Sunday, September 4, 2011
September 30, 1899 --- Death of an Aeronaut
The 32-year old Scot had been one Briton's leading aeronauts, experimenting with "flight" for five years using a glider - a bamboo frame covered with sailcloth. He wrote, "I ran to meet the wind with the front of the wings depressed somewhat... then raising the front edge a little, I am able to take a long soar down a slight incline." For greater height and distance, he had horses pull the glider and, further, had been experimenting with a small 4.5 horsepower motor to drive a screw propeller for the first true "free flight."
This day, Pilcher hopes to impress the eccentric MP, Henniker Heaton, who had expressed an interest. It could mean government support for Pilcher's work. The day dawns wet and windy and Pilcher must wait until late afternoon for better conditions. Finally, Pilcher's horse-drawn glider, the Hawk, lifts off, quickly reaching a height of 60 feet. Suddenly, a cracking sound is heard and the Hawk "fell to earth with a terrible thud, Mr. Pilcher being underneath the wreckage." Badly injured, Pilcher never regained consciousness and died two days later.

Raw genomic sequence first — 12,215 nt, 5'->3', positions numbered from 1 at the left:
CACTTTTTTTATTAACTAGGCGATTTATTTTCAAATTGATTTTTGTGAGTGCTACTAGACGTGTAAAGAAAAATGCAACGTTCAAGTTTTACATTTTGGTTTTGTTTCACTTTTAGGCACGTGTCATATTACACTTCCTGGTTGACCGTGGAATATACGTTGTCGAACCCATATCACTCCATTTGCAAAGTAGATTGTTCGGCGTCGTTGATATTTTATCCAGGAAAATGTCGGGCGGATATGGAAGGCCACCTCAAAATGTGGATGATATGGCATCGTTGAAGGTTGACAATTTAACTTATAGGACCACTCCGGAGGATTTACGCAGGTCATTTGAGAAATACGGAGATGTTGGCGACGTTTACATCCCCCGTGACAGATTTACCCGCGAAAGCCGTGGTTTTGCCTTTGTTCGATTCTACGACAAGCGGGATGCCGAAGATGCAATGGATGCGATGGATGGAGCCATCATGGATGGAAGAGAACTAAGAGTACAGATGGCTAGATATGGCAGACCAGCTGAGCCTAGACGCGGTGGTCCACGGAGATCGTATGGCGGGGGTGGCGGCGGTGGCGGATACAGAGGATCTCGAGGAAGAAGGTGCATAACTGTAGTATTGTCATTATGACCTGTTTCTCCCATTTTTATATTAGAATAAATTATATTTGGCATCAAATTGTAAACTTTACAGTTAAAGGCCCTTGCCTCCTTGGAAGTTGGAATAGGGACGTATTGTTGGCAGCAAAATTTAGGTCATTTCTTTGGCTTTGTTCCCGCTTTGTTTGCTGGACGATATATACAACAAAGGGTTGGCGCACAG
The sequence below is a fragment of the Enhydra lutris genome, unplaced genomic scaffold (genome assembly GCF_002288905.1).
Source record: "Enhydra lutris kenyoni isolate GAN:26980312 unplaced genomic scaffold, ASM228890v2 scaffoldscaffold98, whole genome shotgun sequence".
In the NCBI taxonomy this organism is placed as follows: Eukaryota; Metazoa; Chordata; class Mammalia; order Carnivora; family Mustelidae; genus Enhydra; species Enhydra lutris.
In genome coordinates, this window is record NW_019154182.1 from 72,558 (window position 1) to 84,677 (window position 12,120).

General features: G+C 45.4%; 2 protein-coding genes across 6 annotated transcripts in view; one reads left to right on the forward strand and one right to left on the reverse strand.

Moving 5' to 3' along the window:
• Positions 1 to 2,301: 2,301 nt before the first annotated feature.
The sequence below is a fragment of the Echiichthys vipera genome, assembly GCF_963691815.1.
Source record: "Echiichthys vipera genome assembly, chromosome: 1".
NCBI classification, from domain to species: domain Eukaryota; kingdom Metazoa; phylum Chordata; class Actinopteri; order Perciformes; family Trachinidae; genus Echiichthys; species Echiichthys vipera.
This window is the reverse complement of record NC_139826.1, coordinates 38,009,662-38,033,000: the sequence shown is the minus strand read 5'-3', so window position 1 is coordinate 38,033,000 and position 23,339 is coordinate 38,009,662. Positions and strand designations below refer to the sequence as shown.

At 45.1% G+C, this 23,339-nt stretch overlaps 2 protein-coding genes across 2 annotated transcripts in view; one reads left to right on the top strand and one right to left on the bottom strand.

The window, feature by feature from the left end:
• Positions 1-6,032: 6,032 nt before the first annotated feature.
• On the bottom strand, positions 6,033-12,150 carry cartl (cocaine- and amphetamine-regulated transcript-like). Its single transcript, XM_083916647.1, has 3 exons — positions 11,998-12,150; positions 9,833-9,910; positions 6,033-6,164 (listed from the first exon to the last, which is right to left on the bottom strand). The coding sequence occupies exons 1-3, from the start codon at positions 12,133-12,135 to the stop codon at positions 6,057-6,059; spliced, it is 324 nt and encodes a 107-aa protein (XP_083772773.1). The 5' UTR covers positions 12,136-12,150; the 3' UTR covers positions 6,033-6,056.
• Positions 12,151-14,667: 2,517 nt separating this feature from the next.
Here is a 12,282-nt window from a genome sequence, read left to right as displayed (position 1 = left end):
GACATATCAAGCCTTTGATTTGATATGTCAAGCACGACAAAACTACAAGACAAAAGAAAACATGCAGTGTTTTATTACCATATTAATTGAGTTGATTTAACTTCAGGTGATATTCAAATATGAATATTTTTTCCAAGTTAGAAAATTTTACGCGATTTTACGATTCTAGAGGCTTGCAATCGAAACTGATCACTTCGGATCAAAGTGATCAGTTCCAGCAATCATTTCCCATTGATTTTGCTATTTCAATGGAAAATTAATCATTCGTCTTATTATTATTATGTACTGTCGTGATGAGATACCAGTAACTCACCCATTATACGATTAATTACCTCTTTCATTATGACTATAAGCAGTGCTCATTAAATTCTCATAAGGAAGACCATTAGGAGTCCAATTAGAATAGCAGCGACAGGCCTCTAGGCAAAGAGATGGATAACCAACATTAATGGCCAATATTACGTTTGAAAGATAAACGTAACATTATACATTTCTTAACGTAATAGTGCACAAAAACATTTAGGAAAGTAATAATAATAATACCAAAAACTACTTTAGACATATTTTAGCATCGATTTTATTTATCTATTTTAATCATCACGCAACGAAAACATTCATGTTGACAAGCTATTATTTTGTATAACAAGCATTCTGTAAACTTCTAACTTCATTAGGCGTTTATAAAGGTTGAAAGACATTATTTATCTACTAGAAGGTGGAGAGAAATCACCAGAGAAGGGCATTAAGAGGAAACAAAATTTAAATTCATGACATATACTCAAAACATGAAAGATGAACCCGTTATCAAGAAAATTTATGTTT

The crash is blamed on "a knot coming loose on the rudder, which necessitated a sudden movement on the part of the occupant to re-establish the equilibrium of the machine, thus bringing an unwonted strain on a certain spar, which parted and occasioned the collapse." Pilcher's death is not widely noted, although The Spectator conceded that the young man's experiments "have shown that human success in [flight] is a possibility of no very distant achievment."
Today, Pilcher is placed in the first rank, "the only man who by temperament, training and achievment could have anticipated the Wrights in powered flying." Less than a year before his death, Pilcher wrote, "In America, experiments are continually being made, and it would be heartrending not to try and keep one's place in the work, that is being done."
Photograph from Pilcher-Monument.co.uk
Posted by Tom Hughes at 12:52 PM